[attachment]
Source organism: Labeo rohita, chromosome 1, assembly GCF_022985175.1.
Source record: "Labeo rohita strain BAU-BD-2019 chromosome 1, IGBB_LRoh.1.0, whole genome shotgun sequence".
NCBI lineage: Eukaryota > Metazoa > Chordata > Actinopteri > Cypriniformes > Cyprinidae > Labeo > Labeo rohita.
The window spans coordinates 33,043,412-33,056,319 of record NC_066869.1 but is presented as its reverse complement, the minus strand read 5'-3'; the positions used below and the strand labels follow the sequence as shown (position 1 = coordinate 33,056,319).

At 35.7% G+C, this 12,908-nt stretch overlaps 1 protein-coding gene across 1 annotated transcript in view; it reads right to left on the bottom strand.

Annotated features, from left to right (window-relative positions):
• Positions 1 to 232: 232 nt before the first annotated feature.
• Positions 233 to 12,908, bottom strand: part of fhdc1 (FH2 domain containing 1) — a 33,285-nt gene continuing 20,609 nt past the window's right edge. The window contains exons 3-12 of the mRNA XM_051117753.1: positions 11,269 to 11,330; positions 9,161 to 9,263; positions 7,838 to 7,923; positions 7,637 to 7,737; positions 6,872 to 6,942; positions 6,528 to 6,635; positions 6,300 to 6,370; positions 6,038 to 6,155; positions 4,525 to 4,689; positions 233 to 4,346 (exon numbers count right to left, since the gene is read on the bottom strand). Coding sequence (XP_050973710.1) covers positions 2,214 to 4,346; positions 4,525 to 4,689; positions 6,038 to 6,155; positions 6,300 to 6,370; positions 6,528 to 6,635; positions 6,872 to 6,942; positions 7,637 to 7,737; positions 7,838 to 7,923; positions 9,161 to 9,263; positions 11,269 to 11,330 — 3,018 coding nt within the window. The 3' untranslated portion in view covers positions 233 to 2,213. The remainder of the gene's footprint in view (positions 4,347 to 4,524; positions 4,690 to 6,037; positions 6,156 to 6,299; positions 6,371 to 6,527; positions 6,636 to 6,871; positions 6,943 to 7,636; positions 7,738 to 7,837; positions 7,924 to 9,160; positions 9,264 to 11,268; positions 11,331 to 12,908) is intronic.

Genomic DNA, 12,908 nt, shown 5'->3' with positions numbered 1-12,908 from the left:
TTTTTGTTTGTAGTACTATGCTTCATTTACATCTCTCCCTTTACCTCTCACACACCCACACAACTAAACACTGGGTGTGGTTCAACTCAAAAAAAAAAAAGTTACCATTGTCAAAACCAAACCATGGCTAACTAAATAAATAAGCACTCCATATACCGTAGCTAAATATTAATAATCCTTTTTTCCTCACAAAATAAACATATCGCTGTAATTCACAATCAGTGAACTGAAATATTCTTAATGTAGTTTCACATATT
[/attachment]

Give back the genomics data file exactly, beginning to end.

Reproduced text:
Source organism: Labeo rohita, chromosome 1, assembly GCF_022985175.1.
Source record: "Labeo rohita strain BAU-BD-2019 chromosome 1, IGBB_LRoh.1.0, whole genome shotgun sequence".
NCBI lineage: Eukaryota > Metazoa > Chordata > Actinopteri > Cypriniformes > Cyprinidae > Labeo > Labeo rohita.
The window spans coordinates 33,043,412-33,056,319 of record NC_066869.1 but is presented as its reverse complement, the minus strand read 5'-3'; the positions used below and the strand labels follow the sequence as shown (position 1 = coordinate 33,056,319).

At 35.7% G+C, this 12,908-nt stretch overlaps 1 protein-coding gene across 1 annotated transcript in view; it reads right to left on the bottom strand.

Annotated features, from left to right (window-relative positions):
• Positions 1 to 232: 232 nt before the first annotated feature.
• Positions 233 to 12,908, bottom strand: part of fhdc1 (FH2 domain containing 1) — a 33,285-nt gene continuing 20,609 nt past the window's right edge. The window contains exons 3-12 of the mRNA XM_051117753.1: positions 11,269 to 11,330; positions 9,161 to 9,263; positions 7,838 to 7,923; positions 7,637 to 7,737; positions 6,872 to 6,942; positions 6,528 to 6,635; positions 6,300 to 6,370; positions 6,038 to 6,155; positions 4,525 to 4,689; positions 233 to 4,346 (exon numbers count right to left, since the gene is read on the bottom strand). Coding sequence (XP_050973710.1) covers positions 2,214 to 4,346; positions 4,525 to 4,689; positions 6,038 to 6,155; positions 6,300 to 6,370; positions 6,528 to 6,635; positions 6,872 to 6,942; positions 7,637 to 7,737; positions 7,838 to 7,923; positions 9,161 to 9,263; positions 11,269 to 11,330 — 3,018 coding nt within the window. The 3' untranslated portion in view covers positions 233 to 2,213. The remainder of the gene's footprint in view (positions 4,347 to 4,524; positions 4,690 to 6,037; positions 6,156 to 6,299; positions 6,371 to 6,527; positions 6,636 to 6,871; positions 6,943 to 7,636; positions 7,738 to 7,837; positions 7,924 to 9,160; positions 9,264 to 11,268; positions 11,331 to 12,908) is intronic.

Genomic DNA, 12,908 nt, shown 5'->3' with positions numbered 1-12,908 from the left:
TTTTTGTTTGTAGTACTATGCTTCATTTACATCTCTCCCTTTACCTCTCACACACCCACACAACTAAACACTGGGTGTGGTTCAACTCAAAAAAAAAAAAGTTACCATTGTCAAAACCAAACCATGGCTAACTAAATAAATAAGCACTCCATATACCGTAGCTAAATATTAATAATCCTTTTTTCCTCACAAAATAAACATATCGCTGTAATTCACAATCAGTGAACTGAAATATTCTTAATGTAGTTTCACATATT